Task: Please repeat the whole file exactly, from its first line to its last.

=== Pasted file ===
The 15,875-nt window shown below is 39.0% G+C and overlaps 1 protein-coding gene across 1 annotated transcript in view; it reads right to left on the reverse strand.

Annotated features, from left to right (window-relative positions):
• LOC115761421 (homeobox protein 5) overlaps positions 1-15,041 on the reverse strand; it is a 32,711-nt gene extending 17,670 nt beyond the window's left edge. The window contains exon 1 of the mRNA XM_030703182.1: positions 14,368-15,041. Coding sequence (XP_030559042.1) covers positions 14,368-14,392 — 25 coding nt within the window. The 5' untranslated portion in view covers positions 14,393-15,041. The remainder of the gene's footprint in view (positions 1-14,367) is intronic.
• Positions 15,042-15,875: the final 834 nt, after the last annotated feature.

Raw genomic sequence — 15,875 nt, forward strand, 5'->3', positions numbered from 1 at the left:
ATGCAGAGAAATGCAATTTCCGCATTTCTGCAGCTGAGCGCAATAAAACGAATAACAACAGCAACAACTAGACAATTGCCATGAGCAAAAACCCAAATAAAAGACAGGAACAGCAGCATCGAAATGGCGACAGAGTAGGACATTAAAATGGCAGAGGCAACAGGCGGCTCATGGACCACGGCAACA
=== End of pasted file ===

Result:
The 15,875-nt window shown below is 39.0% G+C and overlaps 1 protein-coding gene across 1 annotated transcript in view; it reads right to left on the reverse strand.

Annotated features, from left to right (window-relative positions):
• LOC115761421 (homeobox protein 5) overlaps positions 1-15,041 on the reverse strand; it is a 32,711-nt gene extending 17,670 nt beyond the window's left edge. The window contains exon 1 of the mRNA XM_030703182.1: positions 14,368-15,041. Coding sequence (XP_030559042.1) covers positions 14,368-14,392 — 25 coding nt within the window. The 5' untranslated portion in view covers positions 14,393-15,041. The remainder of the gene's footprint in view (positions 1-14,367) is intronic.
• Positions 15,042-15,875: the final 834 nt, after the last annotated feature.

Raw genomic sequence — 15,875 nt, forward strand, 5'->3', positions numbered from 1 at the left:
ATGCAGAGAAATGCAATTTCCGCATTTCTGCAGCTGAGCGCAATAAAACGAATAACAACAGCAACAACTAGACAATTGCCATGAGCAAAAACCCAAATAAAAGACAGGAACAGCAGCATCGAAATGGCGACAGAGTAGGACATTAAAATGGCAGAGGCAACAGGCGGCTCATGGACCACGGCAACA